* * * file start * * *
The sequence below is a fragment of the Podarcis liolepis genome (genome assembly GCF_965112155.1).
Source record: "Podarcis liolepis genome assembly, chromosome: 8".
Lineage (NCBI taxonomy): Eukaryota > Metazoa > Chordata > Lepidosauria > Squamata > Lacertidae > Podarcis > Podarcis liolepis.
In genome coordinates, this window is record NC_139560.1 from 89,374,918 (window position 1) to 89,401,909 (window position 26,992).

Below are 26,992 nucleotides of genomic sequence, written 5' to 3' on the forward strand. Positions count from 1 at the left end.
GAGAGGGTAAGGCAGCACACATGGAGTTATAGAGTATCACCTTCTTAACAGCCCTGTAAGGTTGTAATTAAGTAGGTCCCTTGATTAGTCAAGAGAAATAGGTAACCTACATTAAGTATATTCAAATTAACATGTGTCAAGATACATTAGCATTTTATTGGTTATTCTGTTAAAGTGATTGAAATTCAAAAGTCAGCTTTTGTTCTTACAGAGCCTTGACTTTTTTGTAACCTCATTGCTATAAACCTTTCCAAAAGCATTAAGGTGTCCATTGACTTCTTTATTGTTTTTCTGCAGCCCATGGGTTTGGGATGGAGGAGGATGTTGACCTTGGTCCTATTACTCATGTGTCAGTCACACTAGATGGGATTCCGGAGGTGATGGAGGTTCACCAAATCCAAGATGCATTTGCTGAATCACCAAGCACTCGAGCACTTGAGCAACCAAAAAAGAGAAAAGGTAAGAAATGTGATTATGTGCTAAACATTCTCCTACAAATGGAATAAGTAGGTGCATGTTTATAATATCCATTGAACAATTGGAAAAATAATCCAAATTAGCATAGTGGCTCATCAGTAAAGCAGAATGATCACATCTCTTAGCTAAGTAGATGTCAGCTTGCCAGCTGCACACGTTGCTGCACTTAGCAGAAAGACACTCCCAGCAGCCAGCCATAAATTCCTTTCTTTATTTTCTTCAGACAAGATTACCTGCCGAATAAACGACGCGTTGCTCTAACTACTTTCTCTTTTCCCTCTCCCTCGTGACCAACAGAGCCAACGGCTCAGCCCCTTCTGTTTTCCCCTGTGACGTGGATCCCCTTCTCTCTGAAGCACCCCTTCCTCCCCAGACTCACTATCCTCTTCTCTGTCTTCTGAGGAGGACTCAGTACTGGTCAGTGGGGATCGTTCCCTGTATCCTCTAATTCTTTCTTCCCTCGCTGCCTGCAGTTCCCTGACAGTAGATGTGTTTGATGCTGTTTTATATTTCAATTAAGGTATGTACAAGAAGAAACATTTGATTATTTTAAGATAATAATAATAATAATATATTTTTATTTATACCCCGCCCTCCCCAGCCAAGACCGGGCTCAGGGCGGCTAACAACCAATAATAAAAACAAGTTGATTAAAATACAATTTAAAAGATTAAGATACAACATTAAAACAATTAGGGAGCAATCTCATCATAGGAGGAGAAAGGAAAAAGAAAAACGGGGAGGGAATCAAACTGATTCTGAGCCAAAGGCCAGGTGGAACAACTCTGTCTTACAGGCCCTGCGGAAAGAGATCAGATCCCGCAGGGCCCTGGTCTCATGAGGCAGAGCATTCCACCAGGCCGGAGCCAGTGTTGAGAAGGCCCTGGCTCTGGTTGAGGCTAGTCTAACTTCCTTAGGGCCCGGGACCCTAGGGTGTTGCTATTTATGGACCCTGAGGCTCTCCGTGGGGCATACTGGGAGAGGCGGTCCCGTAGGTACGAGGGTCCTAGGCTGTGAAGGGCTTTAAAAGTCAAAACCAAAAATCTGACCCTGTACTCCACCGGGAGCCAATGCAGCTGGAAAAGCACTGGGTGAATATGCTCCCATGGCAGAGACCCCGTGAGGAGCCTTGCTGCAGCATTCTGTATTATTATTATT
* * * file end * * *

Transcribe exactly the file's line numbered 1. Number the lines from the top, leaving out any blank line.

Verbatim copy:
The sequence below is a fragment of the Podarcis liolepis genome (genome assembly GCF_965112155.1).